Adults can take up to 2 sachets to dissolve at a time. This single dose can be repeated at intervals of 4 to 8 hours. A maximum of 6 sachets can be taken per day.
For adolescents no recommendation regarding the dose has been made yet. The intake should not last longer than 3 days without consulting the treating physician. If larger quantities of Aspirin® Complex are taken, symptoms such as dizziness, headaches, palpitations (tachycardia), chest pain or even shortness of breath may occur. A doctor should then be consulted immediately.
The side effects listed below can be serious and should be taken seriously. If the patient notices any of the symptoms, he or she should consult the doctor or the nearest hospital as soon as possible. – Existing stomach ulcers can cause
This ingredient of the Aspirin® Complex can also cause serious side effects.
These include rapid heartbeat and an increase in blood pressure. Urinary retention, hallucinations and insomnia may also occur. An allergic reaction with itching of the skin and drop in blood pressure is also possible. If the patient notices any of the side effects mentioned here, he should stop taking the granules immediately and consult a doctor.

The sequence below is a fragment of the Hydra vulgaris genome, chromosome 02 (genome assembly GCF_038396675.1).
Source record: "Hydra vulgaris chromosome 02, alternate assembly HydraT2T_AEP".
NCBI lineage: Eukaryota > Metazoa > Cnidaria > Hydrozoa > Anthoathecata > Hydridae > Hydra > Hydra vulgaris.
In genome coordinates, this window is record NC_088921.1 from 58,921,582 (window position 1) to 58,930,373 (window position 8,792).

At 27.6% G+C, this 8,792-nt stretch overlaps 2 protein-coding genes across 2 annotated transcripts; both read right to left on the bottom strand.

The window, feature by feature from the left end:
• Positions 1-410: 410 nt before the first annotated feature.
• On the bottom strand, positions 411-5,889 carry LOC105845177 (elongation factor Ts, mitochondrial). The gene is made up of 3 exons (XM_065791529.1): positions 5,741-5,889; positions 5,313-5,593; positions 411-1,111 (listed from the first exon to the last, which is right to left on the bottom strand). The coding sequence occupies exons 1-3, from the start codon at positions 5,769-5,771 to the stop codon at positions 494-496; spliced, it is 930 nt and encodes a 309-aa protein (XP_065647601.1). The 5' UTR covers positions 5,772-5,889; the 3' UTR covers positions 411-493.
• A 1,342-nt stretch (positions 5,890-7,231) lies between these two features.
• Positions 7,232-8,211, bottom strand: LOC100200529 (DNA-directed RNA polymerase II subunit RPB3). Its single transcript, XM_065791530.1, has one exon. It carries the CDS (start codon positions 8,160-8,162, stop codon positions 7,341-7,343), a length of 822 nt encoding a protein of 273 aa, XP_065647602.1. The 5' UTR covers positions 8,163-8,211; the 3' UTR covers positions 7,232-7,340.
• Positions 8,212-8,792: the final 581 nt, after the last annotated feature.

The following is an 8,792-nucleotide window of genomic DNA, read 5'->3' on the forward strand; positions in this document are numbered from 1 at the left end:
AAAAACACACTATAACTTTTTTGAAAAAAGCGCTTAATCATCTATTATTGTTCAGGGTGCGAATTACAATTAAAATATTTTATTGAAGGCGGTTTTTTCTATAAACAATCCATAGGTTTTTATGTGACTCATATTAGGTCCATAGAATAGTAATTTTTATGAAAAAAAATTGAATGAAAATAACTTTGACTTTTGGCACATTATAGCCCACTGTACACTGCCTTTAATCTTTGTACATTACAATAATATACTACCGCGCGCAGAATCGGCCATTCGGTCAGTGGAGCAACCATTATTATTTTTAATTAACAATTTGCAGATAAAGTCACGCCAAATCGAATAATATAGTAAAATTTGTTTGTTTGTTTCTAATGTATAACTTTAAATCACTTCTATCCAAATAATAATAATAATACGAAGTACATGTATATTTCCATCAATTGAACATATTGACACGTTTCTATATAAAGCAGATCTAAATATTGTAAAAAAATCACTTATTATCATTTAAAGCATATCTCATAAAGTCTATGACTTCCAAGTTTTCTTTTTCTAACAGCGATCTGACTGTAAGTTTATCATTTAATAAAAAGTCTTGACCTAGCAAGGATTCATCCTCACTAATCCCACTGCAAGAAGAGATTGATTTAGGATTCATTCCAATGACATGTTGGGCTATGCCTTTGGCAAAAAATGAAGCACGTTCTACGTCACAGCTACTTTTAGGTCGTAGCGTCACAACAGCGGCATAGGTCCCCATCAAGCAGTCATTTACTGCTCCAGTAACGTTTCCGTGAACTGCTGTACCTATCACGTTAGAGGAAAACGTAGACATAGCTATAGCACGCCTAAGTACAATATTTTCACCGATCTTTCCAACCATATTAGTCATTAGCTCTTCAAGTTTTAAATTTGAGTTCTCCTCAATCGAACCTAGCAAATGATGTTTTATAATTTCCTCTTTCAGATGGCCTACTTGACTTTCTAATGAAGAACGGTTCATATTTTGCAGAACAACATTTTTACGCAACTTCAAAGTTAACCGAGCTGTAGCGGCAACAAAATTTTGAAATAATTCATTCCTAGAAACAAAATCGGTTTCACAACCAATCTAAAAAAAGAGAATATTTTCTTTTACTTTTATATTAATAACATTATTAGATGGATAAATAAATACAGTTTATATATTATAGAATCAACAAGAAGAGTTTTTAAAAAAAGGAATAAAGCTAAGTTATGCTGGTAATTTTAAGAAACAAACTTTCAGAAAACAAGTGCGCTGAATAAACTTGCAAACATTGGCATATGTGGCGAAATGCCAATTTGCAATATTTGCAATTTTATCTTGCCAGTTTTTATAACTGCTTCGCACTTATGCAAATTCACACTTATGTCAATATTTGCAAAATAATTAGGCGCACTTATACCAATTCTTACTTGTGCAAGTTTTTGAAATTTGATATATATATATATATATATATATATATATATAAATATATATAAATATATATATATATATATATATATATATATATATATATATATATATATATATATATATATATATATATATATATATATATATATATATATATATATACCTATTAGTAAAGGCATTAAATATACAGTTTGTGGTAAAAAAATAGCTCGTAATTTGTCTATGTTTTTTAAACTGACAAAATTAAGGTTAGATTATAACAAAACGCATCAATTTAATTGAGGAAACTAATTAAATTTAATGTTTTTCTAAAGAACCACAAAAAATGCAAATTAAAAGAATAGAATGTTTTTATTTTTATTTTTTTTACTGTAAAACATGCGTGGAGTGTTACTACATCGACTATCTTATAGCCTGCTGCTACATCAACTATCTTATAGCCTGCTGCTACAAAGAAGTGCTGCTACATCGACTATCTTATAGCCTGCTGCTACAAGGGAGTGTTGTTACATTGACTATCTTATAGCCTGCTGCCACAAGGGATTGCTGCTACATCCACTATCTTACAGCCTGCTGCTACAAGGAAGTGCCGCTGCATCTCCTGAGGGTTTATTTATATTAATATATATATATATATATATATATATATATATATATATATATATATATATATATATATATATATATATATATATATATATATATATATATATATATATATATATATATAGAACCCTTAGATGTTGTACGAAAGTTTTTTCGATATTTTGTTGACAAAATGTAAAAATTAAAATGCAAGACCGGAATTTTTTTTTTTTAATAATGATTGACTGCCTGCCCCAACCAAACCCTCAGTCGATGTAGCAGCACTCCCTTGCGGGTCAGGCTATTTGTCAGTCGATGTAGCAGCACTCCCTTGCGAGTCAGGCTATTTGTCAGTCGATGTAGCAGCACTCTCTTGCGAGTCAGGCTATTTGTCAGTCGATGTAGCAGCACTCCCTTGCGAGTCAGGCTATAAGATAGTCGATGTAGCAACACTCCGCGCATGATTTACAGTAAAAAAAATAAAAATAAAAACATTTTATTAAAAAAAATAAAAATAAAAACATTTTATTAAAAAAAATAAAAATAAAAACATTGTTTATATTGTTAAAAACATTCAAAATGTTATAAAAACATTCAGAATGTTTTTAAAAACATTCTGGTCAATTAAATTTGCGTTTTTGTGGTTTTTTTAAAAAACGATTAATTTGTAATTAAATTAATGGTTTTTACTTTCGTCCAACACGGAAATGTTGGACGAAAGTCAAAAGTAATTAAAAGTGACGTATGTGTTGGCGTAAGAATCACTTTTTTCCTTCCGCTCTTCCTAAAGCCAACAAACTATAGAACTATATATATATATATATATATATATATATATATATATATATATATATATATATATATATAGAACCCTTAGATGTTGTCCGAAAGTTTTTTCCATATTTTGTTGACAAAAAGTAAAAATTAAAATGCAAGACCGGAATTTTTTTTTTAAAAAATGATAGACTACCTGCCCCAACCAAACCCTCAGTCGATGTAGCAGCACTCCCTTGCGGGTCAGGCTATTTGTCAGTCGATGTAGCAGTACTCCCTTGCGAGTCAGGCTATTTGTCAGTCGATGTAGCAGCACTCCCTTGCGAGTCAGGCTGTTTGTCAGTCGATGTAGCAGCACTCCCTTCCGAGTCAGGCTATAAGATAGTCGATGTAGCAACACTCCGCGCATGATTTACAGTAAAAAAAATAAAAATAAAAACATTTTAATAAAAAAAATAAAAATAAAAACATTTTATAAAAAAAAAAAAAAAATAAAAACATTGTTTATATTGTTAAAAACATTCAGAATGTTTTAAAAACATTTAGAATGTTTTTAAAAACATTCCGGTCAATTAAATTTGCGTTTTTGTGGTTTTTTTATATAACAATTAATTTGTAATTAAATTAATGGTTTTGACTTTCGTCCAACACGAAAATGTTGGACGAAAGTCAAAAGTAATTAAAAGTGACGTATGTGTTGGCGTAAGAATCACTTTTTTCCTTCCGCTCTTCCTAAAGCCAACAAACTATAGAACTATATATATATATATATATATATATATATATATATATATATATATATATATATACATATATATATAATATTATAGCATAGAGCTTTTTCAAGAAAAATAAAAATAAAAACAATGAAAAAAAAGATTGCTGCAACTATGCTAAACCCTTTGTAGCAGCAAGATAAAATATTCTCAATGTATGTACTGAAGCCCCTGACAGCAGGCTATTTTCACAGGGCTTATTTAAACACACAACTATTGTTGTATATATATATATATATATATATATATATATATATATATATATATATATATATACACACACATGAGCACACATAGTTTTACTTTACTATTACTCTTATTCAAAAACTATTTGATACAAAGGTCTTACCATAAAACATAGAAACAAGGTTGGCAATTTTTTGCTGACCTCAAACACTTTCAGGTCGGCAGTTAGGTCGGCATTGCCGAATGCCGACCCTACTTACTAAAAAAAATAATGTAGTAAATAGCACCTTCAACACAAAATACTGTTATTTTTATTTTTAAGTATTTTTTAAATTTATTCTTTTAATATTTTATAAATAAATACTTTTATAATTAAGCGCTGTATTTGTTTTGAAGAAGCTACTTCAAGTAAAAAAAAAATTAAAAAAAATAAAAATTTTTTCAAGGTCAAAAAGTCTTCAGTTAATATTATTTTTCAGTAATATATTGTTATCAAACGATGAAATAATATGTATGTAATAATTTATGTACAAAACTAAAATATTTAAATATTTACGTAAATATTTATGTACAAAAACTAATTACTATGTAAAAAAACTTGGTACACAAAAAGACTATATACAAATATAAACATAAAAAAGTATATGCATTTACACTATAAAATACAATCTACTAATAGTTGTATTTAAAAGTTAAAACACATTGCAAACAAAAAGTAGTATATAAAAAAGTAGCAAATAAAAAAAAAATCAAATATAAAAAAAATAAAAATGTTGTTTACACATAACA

Aspirin® complex- a doping agent?
The substance pseudoephedrine hydrochloride contained in Aspirin® Complex is considered a doping agent and is therefore prohibited in many competitions. This is due to the fact that pseudoephedrine excessively stimulates the body and can upset it. By activating the sympathetic nervous system, the concentration of norepinephrine increases.
This leads, among other things, to the narrowing of blood vessels and thus to an increase in blood pressure. The heart rate is also accelerated. This increases the blood circulation in the body and consequently the power and reserves available to the body during competition.
The vessels of the airways are also constricted, the mucous membranes swell and breathing becomes easier. Pseudoephedrine also acts on and stimulates central receptors in the brain. Through all these processes the body is thus driven in an unnatural way in its activity and performance.
This is not allowed in competition and can cause severe side effects such as tachycardia, shortness of breath, unconsciousness or cramps, especially when overdosed. Another point that makes Aspirin® Complex dangerous before competitions is the pain-relieving effect of Aspirin®. Pain that occurs during sports is masked and injuries can occur more often due to lack of protection.